• Correction: What do we want to know about MOOCs? Results from a machine learning approach to a systematic literature mapping review

    Ignacio Despujol; Linda Castañeda; Victoria I. Marín; Carlos Turró (SpringerOpen, 2022-10-01)
  • Compared to what? Effects of social and temporal comparison standards of feedback in an e-learning context

    Marc P. Janson; Jan Siebert; Oliver Dickhäuser (SpringerOpen, 2022-10-01)
    Abstract Performance evaluation is based on comparison standards. Results can either be contrasted to former results (temporal comparison) or results of others (social comparison). Existing literature analyzed potential effects of teachers’ stable preferences for comparison standards on students’ learning outcomes. The present experiments investigated effects of learners’ own preferences for comparison standards on learning persistence and performance. Based on research and findings on person-environment-fit, we postulated a fit hypothesis for learners’ preferences for comparison standards and framed feedback on learning persistence and performance. We tested our hypotheses in two separate experiments (N = 203 and N = 132) using different manipulations of framed feedback (temporal vs. social) in an e-learning environment, thus establishing high ecological validity and allowing objective data to be collected. We found first evidence for beneficial effects of receiving framed feedback towards own preferences on learning persistence and performance in our experiments. We tested fluency as a possible underlying psychological mechanism in our second experiment and observed a larger fit effect on learning persistence under disfluency. The results are discussed regarding a new theoretical perspective on the concept of preferences for comparison standards as well as opportunities for adaptive e-learning.
  • What do we want to know about MOOCs? Results from a machine learning approach to a systematic literature mapping review

    Ignacio DESPUJOL; Linda Castañeda; Victoria I. Marín; Carlos Turró (SpringerOpen, 2022-10-01)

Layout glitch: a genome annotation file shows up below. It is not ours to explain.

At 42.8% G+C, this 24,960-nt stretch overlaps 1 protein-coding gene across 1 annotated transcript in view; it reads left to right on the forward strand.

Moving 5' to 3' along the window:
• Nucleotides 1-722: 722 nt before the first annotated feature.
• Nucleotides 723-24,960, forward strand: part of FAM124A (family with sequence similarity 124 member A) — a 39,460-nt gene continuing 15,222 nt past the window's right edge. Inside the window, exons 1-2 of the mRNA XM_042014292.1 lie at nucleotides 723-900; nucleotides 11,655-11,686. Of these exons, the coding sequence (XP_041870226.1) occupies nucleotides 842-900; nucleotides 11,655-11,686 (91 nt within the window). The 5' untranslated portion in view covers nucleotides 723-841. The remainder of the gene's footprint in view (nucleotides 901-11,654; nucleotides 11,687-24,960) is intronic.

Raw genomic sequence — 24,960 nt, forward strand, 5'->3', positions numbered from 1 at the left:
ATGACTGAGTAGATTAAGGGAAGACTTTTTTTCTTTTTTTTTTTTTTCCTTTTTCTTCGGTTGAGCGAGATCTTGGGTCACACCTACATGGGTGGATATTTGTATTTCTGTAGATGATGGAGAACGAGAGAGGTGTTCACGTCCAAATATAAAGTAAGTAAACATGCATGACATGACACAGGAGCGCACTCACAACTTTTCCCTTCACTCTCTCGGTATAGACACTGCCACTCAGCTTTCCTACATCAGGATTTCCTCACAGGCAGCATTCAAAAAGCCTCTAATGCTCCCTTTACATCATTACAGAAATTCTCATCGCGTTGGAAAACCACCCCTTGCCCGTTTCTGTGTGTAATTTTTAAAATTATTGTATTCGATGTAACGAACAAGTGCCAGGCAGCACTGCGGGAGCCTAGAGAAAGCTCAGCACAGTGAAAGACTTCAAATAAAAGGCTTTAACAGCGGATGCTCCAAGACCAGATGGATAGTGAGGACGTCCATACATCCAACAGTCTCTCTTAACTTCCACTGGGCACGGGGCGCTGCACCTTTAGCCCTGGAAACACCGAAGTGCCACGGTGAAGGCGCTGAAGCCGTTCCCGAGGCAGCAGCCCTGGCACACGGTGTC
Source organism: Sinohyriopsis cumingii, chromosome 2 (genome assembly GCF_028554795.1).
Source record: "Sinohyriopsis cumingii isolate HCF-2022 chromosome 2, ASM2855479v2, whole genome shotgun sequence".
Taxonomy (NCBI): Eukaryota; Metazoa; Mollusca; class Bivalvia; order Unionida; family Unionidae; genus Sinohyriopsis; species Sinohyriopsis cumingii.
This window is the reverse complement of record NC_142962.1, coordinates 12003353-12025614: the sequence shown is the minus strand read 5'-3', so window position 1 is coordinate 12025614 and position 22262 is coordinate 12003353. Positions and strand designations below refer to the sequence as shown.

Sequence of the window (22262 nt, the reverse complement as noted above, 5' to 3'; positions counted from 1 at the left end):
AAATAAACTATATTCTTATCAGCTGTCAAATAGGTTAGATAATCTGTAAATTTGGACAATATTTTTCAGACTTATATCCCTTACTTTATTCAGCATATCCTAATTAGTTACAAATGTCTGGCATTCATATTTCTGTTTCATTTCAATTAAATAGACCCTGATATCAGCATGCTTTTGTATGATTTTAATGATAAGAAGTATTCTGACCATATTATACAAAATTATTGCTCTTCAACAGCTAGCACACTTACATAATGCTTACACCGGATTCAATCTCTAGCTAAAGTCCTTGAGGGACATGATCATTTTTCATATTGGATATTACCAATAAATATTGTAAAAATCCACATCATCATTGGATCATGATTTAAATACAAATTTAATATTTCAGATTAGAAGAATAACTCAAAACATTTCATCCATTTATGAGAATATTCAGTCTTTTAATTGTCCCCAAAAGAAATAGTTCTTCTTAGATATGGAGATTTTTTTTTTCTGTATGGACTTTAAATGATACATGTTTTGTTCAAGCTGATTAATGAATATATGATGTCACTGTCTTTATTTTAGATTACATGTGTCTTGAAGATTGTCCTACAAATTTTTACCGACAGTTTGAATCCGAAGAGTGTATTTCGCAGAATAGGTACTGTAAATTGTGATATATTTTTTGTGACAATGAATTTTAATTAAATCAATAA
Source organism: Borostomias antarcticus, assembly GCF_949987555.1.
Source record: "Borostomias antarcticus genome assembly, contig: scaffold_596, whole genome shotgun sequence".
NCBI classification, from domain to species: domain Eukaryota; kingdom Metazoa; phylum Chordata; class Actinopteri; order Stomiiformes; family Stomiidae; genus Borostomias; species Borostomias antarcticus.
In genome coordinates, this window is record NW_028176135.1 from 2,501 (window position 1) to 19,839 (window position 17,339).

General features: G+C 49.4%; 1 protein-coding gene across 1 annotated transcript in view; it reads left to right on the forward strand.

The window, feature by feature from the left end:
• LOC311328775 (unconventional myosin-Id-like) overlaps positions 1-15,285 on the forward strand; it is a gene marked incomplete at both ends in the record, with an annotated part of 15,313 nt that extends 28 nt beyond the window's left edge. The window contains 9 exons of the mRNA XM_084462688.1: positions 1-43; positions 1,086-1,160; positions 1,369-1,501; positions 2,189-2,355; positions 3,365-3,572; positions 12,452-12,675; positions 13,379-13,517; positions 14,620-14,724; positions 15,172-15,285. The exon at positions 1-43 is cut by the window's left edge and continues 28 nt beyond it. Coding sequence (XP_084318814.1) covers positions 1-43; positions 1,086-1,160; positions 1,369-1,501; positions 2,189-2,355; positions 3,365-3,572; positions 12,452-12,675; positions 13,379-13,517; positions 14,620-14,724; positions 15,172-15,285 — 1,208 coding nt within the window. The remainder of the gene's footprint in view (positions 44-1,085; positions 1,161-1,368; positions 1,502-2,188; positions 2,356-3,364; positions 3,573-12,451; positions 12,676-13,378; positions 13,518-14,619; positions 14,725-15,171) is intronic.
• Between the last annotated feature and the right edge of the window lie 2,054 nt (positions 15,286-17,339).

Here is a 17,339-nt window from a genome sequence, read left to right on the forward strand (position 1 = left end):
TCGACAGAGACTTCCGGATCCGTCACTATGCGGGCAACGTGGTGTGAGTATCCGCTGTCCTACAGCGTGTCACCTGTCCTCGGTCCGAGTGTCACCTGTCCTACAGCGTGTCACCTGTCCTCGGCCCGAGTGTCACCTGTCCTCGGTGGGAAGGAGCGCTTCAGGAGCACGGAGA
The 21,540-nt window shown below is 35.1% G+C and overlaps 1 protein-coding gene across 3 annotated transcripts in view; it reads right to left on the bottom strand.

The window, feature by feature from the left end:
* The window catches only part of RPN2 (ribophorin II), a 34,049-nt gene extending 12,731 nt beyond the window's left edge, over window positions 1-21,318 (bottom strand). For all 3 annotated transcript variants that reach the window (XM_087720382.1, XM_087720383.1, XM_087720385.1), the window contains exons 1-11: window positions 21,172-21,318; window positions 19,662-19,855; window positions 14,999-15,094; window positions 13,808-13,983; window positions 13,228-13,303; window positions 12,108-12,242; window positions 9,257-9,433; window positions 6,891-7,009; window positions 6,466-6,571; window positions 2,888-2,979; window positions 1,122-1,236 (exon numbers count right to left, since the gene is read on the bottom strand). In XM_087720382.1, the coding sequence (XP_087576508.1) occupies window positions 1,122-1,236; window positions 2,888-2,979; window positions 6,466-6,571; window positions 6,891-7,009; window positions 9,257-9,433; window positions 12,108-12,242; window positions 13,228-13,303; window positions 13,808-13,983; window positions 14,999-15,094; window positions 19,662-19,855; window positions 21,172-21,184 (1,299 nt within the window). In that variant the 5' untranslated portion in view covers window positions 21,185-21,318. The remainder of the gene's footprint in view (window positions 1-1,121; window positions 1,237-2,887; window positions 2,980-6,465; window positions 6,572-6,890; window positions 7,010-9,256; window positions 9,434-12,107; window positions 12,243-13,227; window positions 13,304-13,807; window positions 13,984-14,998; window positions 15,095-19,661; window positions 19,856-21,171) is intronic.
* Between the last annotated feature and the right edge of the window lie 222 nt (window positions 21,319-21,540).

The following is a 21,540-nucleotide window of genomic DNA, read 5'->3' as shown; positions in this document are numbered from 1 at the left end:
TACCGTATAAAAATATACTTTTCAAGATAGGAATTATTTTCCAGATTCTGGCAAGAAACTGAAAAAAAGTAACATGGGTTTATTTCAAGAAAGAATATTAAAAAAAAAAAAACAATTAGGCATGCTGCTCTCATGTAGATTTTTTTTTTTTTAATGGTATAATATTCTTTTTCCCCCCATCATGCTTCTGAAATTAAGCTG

Abstract By the end of 2020, over 16,300 Massive Open Online Courses (MOOCs) from 950 universities worldwide had enrolled over 180 million students. Interest in MOOCs has been matched by significant research on the topic, including a considerable number of reviews. This study uses Machine Learning techniques and human expert supervision to generate a comprehensive systematic literature mapping review that overcomes some limitations of the traditional ones and provides a broader overview of the content and main topics studied in the specialized literature devoted to MOOCs. The sample consisted of 6320 publications automatically classified within six research topics, denominated by human experts: institutional approach, pedagogical approach, evaluation, analytics, participation, and educational resources. The content analysis of the topics identified was conducted using visual network analysis, which supported the identification of different thematic sub-clusters and endorsed the classification. Results from the review show that the lowest production of MOOC papers is within the topics of the pedagogical approach and educational resources. In contrast, participation and evaluation are the most frequent ones. In addition, the most cited papers are on the topics of analytics and resources, being the pedagogical approach and the institutional approach the less cited. This highlights the need for more MOOC research from a pedagogical perspective and calls upon the presence of educators.
  • How university teachers navigate social networking sites in a fully online space: provisional views from a developing nation

    Jessie S. Barrot; Denson R. Acomular (SpringerOpen, 2022-09-01)
    Abstract Although social networking sites (SNS) have been widely investigated, very limited information is available about how teachers navigate them within a fully online learning space, the challenges they confront, and the strategies they use to overcome them. Thus, we examined these underexplored areas by interviewing 14 higher education teachers in the field of social sciences. Using a cross-case analysis, overall data indicates that teachers had varied reasons for and considered different factors when adopting SNS for online teaching. Our study also reveals that they used SNS affordances depending on their own teaching contexts and took different roles when teaching online via this platform. Although teachers generally viewed SNS as an instructional approach, they also reported several technical, pedagogical, and learner-related challenges, which they attempted to confront using a variety of strategies. These findings confirmed that teachers’ pedagogical practices and decisions in an SNS-mediated learning environment are shaped by the interaction between and among the teacher-related factors, SNS as an instructional tool, and teaching goals mediated by the policies (existing or not) and their peers. Some key implications of our findings are on designing teacher development programs, recalibrating national, institutional, and classroom policies, and implementing a systemic approach to mitigating pedagogical challenges in an online learning space. Implications for future studies are also discussed.
  • Understand group interaction and cognitive state in online collaborative problem solving: leveraging brain-to-brain synchrony data

    Xu Du; Lizhao Zhang; Jui-Long Hung; Hao Li; Hengtao Tang; Yiqian Xie (SpringerOpen, 2022-10-01)